Askham is an attractive village in the north-eastern corner of the Lake District, rising up from the River Lowther.
The village stretches west from the River Lowther, climbing up a slope alongside Askham Beck (hidden underground through most of the village). The village feels more like something from the Yorkshire Dales than Lakes, with a long line of attractive stone cottages lining a long narrow sloping village green. Most of these cottages date to the eighteenth century.
The village contains two pubs - the Queens Head and the Punchbowl, both housed in historical buildings.
The village has been somewhat dominated by the Lowther family. The ruins of Lowther Castle face the village across the River Lowther. Askham Hall, at the eastern end of the village, has been the home of the Earl of Lonsdale (the head of the Lowther family), although the current earl lives elsewhere and the hall is (2012) in the process of being turned into a hotel. It is currently screened from the village by a wall, but the last 14th and late 17th century house can be glimpsed from a bridleway that leaves the main street heading north just above the house.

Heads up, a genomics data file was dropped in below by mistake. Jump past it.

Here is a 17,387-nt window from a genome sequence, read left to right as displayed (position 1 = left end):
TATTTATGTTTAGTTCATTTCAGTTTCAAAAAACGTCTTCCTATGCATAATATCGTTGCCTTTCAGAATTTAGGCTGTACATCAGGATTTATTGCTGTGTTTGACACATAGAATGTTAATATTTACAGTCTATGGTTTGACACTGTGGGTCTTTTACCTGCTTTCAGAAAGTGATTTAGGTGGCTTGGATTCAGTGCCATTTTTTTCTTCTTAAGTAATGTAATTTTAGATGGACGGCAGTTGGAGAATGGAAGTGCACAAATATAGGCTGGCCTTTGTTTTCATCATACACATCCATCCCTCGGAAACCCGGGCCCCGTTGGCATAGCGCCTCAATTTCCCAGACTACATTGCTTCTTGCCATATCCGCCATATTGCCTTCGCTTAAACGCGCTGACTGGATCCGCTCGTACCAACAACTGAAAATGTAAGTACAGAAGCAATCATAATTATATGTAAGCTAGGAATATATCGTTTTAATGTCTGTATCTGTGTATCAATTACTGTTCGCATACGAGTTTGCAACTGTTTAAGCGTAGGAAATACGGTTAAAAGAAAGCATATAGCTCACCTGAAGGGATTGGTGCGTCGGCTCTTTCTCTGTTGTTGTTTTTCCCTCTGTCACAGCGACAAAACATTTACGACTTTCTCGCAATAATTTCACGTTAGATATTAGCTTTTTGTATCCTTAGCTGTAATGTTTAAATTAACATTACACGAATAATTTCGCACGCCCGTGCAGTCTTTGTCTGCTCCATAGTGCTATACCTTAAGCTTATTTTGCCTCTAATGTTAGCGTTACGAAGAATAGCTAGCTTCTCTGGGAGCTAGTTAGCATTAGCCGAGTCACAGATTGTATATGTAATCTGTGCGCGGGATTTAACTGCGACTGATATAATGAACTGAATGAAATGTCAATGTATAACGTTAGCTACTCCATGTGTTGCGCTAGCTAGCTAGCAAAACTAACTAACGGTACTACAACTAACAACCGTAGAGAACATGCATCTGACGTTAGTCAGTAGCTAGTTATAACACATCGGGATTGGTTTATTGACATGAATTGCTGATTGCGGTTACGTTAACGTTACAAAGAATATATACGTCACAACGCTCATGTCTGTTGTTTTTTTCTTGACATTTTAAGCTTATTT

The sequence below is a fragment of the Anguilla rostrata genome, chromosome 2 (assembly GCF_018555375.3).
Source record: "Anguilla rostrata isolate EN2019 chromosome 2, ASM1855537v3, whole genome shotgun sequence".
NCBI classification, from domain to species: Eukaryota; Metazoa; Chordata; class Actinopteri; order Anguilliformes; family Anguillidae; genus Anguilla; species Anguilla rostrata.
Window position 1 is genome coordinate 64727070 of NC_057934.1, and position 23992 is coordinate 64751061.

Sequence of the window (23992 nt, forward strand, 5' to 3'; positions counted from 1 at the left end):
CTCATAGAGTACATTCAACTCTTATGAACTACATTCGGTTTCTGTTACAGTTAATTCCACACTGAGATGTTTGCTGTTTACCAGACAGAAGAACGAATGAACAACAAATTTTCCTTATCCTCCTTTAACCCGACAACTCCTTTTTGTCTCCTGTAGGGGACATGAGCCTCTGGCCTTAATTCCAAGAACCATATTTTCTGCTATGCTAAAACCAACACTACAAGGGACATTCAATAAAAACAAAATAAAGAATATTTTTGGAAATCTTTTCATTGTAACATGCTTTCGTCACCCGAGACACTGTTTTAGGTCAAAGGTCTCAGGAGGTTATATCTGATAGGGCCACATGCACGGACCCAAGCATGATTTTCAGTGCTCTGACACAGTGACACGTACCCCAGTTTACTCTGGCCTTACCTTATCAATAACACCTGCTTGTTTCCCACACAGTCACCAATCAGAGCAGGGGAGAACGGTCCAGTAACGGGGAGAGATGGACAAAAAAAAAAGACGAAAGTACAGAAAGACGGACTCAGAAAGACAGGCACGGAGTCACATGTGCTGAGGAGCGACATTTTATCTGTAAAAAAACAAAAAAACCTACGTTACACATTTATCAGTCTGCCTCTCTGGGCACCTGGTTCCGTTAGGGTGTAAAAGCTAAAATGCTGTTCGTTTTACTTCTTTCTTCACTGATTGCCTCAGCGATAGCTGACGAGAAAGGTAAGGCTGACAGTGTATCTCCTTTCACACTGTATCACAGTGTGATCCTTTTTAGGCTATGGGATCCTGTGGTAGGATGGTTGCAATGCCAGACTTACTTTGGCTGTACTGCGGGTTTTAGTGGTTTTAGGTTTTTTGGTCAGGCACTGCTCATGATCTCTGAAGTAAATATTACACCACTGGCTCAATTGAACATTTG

The vicarage and church can be found at the bottom of the village down by the river. The Church of St Peter dates back to the thirteenth century, but was largely rebuilt in the Neo-Norman style by Robert Smirke, the designer of the British Museum.
Directions: Askham sits on country roads in the area south of Penrith. If using the A6 turn off at Lowther. From the north look for a turn at Yanwath on the B 5320 Pooley Bridge to Penrith road. The road south heads on to Bampton and then Haweswater and Shap.
Grid Reference: NY 512 236